I was a guest at a lakefront party a few weeks ago. Lake St. Clair to be exact, the big body of shallow water that straddles the Great Lakes’ Erie and Huron, yet has never been crowned as one of the five Great Lakes. Sitting under one of the two large tent structures that sheltered a huge hot tub, beer fridge and state-of-the-art BBQ among other beach party requisites, I thought the tied-back screen valances that rimmed the structures were evening defense for mosquito invasions. It seemed a little early in the season for those tiny tyrannical bloodsuckers but I left it at that.

What arrived a few hours later though was a scourge far worse than “skeeters”, one that I had long forgotten having moved away from this area several years ago. Against the backdrop of the beautiful orangey pink sinking sun I saw the first one. A miniature dragon as my childhood memory readily recalled. Soon the screens were undraped and before I knew it, we could hardly see the lake for the dense fog of menacing May Fly. In southern Ontario, we call them fish flies. For a brief moment I had my first of two Biblical tie-ins to this event, a visual of a locust plague descending on and devastating an unsuspecting farming community.

See, fish flies swarm by the millions, or billions probably, this night completely obscuring what would have been a magnificent moonlit skyMay Fly or fish fly. They assault every source of light, matte roadways in a coating as slick as black ice, plaster every surface in sight with their long skinny bodies while crunching underfoot as if one is walking on popcorn. The putrid stench seems to remain in the nostrils long after their carcasses have been carted away in garbage bags that line every street within a mile of the water.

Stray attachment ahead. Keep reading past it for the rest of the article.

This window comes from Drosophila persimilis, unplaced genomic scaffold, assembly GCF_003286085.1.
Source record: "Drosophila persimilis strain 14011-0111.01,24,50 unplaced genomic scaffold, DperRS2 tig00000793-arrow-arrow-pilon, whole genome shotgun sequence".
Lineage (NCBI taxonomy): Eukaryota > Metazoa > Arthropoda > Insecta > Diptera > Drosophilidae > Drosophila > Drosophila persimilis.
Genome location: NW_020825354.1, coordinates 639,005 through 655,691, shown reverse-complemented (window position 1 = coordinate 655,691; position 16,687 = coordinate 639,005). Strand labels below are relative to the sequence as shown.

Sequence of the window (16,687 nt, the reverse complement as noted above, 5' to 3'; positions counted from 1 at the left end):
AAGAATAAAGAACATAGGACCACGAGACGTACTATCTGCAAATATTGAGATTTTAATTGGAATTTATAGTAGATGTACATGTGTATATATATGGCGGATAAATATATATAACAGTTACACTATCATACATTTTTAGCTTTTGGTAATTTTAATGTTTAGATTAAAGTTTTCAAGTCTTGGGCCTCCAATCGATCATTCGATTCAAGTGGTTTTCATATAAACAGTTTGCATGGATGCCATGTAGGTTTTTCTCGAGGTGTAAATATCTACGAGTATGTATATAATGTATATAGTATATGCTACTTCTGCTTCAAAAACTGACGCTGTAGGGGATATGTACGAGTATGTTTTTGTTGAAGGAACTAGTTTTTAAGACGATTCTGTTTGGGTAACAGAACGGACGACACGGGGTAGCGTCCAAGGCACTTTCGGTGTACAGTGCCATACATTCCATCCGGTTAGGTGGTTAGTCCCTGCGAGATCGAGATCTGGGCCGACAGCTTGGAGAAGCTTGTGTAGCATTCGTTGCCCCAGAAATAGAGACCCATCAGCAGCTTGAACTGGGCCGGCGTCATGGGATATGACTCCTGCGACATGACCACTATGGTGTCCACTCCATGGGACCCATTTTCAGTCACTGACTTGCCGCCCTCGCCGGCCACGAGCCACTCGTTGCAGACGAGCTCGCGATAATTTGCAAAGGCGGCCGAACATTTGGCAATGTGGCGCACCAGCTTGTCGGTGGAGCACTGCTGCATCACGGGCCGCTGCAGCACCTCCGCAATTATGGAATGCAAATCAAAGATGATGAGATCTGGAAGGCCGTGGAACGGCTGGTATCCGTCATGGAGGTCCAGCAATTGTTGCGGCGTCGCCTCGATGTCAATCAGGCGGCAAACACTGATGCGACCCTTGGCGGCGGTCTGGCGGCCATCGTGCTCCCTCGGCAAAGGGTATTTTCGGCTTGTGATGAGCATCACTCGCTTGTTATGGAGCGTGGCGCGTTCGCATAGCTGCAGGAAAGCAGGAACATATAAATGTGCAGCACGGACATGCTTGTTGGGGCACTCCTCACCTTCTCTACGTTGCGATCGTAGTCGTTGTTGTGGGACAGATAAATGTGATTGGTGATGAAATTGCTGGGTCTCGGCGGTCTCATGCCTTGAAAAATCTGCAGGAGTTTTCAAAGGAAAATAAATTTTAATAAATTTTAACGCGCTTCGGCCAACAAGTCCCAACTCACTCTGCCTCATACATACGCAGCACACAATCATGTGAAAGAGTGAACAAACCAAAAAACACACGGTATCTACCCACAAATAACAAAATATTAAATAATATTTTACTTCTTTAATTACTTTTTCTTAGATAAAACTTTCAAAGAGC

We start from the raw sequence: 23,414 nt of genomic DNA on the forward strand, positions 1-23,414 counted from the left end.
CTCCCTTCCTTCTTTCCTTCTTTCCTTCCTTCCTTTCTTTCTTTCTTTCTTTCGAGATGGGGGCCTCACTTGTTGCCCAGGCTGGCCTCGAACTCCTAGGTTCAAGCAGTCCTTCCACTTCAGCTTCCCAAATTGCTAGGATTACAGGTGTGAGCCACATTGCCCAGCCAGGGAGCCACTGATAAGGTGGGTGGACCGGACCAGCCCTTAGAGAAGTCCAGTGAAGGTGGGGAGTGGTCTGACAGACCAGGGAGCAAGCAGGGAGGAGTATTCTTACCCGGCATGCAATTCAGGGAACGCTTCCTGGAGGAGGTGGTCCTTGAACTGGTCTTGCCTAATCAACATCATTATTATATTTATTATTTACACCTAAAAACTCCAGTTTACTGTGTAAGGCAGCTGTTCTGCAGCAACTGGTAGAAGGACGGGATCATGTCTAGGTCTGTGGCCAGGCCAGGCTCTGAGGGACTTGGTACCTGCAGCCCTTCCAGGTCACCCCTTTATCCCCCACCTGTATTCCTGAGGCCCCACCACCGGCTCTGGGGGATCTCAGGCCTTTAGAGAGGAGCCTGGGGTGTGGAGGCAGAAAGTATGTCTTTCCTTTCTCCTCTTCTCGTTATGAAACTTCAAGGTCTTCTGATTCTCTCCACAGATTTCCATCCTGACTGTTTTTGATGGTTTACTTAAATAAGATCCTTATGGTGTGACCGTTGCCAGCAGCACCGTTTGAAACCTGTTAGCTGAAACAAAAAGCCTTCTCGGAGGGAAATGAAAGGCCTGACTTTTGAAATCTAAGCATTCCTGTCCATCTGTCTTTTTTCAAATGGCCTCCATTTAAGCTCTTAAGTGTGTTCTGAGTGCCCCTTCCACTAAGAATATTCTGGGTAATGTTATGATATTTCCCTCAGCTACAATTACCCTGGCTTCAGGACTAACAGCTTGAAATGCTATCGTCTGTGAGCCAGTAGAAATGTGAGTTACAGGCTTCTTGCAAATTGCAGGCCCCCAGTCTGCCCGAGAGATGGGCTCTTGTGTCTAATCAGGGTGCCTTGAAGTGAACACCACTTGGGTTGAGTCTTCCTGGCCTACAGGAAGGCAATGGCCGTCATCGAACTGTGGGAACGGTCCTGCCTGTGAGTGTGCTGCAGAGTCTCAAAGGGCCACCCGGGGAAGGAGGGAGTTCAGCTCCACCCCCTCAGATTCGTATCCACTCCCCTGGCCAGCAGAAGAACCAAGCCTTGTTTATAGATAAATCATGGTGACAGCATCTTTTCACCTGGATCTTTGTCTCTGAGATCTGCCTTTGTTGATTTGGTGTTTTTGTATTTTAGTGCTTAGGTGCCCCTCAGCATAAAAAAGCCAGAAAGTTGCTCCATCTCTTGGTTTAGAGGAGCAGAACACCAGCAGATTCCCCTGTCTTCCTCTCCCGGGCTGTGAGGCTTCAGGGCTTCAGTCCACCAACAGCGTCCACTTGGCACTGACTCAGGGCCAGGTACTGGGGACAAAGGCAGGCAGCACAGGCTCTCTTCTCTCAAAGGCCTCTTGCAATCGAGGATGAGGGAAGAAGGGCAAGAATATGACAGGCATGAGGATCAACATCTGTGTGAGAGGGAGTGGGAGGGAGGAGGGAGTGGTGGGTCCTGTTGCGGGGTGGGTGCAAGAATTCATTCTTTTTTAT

Now held hostage within the confines of the tents, one of the partygoers loudly exclaimed, in utter exasperation after passing through the tiny unprotected area that bridged the canvas enclosure and the house having had hundreds land upon her, “These (expletive) fish flies have NO (expletive) purpose!”

That’s when my second Bible tie-in revealed itself, this one the first line of Ecclesiastes 3-1:

To every thing there is a season, and a time to every purpose under the heaven.”

The May Fly certainly has a purpose. Many in fact, as nature always has it. It serves as nutrient-rich food for walleye, bass and many other fish species as well as birds, spiders, other insects and amphibians. It is also an indicator of a healthy eco-system as this insect does not tolerate pollution. So when they amass for those three or four weeks every summer to fluster and infuriate, we can also choose to focus on simply being grateful for the validation that all is going pretty well in our environment.

But I ask, is the higher purpose of the 2,500 species that comprise the group of winged insects known as Palaeoptera, although pre-dating human existence by millions of years, and who live only one day – their season – and must during their 24-hour lifespan be hatched, mature, mate and then in turn lay eggs before their mission is over – just to serve to have us make the very most of every one day of our lives?

I mean, can you imagine the kind of life we would lead if we lived each day with the purpose of the May Fly?

Think about it the next time you let some innocent insects bug you:-)

© Rick Beneteau

Rick Beneteau Rick Beneteau is co-founder of Modern Day Mastery.
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